Shirah Vollmer MD

The Musings of Dr. Vollmer

Archive for June 18th, 2012

The Cheap Friend

Posted by Dr. Vollmer on June 18, 2012

Maya comes in fuming about Lauren, age fifty-two. Lauren’s relationship to money, like her relationships to important people, speaks to a certain amount of withholding and selfishness. Maya, fifty-one, complains to me that her dear friend Lauren is “incredibly cheap.” “We go out to dinner and she always has to use a coupon, and then she never wants to contribute to the tip, and then, she thinks it is fun if we can go to an event, even one we don’t care about, if there is free food. I just hate it,” Maya continues. “I hate that each time we hang out, the focus becomes on how we can get something for free or for very low-cost. I just want to connect with her and have a really good conversation, whereas she is focused on having an evening where she can then brag about how she got something for a really good price.” “Is this a new problem?” I ask, knowing that Maya has been friends with Lauren for at least the last fifteen years. “No, but it is getting to me more. Now, I know you are going to ask me why I have become more sensitive to this, and of course, I have been thinking about that. My hunch is that as I get older, I am more and more focused on enjoying my relationships and so this makes me less patient with my friends and family who seem to be so neurotic that it detracts from our connection. Lauren may be having a good time, but I am not and Lauren knows that I don’t get pleasure out of getting something for half-price, so I see Lauren as being a bit selfish in those moments.” I pause to reflect on Maya’s analysis of her upset. “It sounds like you are saying that Lauren’s constant search for a bargain is a narcissistic act and as such, it takes away from the intimacy of your relationship.” “Yep,” Maya enthusiastically agrees with my re-stating her understanding of the disappointment that she experiences when thinking about Lauren. “I suppose you could talk to Lauren about this, or you could assume that this is an irritant to you, but that you will put up with it, given all of the other goodness that she brings to your life.” “Yea, I know that, but I am not sure what to do,” Maya says, acknowledging that she has already thought about whether to confront Lauren or whether to suck up her discontent. “Friendship can be hard when narcissistic forces dominate the interaction.” I say, making an overarching comment, not specific to Maya and Lauren. “Yea, I don’t think her cheapness dominates our relationship, but it certainly gets to me,” Maya says, reminding me that she has maintained perspective with regards to this irritant. In this session,  Maya has done most of the psychoanalytic work, while I sit back and appreciate her reflecting on this important friendship.  I have a deep sense of pride that I have helped Maya analyze her dilemmas in a way which is both balanced and authentic. It was a good day.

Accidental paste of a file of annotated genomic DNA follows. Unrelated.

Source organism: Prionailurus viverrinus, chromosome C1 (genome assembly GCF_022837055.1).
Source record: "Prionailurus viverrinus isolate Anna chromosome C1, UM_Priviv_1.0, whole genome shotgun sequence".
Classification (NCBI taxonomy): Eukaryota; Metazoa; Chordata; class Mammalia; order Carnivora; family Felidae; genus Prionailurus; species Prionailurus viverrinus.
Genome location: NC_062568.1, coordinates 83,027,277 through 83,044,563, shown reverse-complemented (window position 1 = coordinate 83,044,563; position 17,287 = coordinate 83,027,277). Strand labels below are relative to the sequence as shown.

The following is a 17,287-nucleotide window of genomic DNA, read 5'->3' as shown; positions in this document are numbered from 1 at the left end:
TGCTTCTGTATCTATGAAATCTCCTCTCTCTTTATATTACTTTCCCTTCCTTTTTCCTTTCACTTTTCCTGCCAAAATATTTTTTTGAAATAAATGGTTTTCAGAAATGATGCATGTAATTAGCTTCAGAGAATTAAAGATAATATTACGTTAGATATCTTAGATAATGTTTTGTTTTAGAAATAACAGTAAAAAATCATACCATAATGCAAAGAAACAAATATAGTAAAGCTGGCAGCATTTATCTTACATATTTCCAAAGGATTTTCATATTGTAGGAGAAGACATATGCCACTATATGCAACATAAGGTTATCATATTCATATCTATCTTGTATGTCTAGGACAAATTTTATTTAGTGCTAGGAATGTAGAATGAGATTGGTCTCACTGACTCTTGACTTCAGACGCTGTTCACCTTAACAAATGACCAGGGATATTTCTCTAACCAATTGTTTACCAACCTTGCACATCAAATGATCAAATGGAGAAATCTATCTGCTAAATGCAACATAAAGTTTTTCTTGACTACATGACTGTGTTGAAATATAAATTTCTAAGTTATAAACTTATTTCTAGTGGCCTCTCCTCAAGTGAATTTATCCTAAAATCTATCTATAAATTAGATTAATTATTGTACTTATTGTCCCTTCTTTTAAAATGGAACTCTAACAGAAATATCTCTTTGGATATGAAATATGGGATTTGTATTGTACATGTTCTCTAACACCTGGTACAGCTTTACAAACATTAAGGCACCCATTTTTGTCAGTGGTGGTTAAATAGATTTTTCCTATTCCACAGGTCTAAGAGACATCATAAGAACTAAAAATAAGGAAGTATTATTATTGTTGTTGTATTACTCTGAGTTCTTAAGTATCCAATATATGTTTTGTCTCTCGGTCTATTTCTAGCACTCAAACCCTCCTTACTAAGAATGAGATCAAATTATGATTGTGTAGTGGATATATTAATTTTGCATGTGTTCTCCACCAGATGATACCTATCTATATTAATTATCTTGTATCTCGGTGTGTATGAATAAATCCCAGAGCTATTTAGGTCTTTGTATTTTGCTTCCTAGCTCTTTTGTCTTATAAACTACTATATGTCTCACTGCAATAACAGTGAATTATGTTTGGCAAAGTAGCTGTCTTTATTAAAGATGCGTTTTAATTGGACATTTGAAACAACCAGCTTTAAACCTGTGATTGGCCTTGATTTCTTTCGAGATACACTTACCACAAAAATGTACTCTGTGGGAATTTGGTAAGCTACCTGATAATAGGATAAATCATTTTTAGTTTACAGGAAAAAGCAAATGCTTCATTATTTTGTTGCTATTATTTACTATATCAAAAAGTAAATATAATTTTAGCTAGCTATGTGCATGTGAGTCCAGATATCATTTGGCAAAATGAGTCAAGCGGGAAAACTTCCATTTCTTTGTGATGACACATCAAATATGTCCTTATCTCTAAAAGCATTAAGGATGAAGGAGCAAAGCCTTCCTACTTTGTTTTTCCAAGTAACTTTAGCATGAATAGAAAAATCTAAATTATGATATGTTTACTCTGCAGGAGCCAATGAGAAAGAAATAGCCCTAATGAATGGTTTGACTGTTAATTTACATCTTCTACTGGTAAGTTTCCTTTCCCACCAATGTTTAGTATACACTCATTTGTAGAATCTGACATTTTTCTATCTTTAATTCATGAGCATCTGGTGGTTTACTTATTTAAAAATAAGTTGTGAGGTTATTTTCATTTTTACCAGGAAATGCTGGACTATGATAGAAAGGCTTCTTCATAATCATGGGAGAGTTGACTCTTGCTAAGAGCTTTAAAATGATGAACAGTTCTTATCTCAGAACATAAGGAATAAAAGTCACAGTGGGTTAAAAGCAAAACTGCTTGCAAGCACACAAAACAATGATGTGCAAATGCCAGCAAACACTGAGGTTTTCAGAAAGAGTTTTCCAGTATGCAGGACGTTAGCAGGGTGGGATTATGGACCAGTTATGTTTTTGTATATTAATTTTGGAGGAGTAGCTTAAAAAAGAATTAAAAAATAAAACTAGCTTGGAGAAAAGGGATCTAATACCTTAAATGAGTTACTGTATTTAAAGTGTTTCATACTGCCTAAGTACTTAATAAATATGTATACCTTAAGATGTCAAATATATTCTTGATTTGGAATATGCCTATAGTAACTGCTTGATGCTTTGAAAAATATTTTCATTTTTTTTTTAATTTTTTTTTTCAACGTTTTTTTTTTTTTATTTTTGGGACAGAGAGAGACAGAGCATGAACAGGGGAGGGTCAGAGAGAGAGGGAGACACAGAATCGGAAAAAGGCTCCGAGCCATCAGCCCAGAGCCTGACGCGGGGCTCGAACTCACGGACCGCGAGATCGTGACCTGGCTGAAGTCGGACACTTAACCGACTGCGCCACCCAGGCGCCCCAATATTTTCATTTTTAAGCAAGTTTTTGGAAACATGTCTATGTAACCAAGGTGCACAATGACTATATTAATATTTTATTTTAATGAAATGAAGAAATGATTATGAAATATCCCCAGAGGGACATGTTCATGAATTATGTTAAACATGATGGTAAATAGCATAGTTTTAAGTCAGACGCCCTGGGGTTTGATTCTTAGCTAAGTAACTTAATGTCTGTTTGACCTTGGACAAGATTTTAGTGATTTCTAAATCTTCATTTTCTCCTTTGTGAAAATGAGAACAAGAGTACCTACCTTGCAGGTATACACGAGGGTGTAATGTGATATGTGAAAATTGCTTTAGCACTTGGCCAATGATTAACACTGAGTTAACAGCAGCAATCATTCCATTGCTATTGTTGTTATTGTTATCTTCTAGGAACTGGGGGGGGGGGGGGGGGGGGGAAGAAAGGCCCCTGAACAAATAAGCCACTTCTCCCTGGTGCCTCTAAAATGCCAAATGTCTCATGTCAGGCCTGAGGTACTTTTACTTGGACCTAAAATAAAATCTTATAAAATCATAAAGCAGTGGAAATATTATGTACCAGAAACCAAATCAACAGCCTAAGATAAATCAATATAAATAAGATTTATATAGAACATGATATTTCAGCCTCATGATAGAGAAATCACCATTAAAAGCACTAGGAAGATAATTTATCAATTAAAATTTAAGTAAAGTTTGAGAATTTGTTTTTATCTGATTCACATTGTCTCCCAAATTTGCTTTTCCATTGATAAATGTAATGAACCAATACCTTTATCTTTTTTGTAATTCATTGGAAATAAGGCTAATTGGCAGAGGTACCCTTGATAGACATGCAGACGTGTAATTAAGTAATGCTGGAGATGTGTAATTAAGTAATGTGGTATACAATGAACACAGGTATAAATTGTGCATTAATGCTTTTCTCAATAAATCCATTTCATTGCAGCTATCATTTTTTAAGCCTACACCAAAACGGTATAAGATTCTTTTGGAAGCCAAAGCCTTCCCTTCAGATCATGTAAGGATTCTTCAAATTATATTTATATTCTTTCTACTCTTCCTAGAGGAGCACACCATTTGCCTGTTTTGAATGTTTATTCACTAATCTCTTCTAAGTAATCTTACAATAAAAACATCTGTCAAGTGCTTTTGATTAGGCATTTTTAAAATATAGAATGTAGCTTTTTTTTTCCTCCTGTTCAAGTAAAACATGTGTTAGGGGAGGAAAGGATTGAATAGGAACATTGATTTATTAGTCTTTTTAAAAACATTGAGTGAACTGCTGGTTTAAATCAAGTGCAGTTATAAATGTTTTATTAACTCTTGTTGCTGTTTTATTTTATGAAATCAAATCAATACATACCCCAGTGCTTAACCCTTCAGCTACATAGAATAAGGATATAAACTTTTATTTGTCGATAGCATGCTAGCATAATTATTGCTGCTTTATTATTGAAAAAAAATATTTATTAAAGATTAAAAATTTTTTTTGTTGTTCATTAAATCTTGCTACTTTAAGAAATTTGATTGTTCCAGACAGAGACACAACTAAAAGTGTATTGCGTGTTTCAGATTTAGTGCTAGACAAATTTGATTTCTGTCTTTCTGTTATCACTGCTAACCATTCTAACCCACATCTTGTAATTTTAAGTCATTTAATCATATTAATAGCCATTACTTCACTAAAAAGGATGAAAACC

Posted in Friendship, Psychoanalysis, Psychotherapy | 4 Comments »

%d bloggers like this: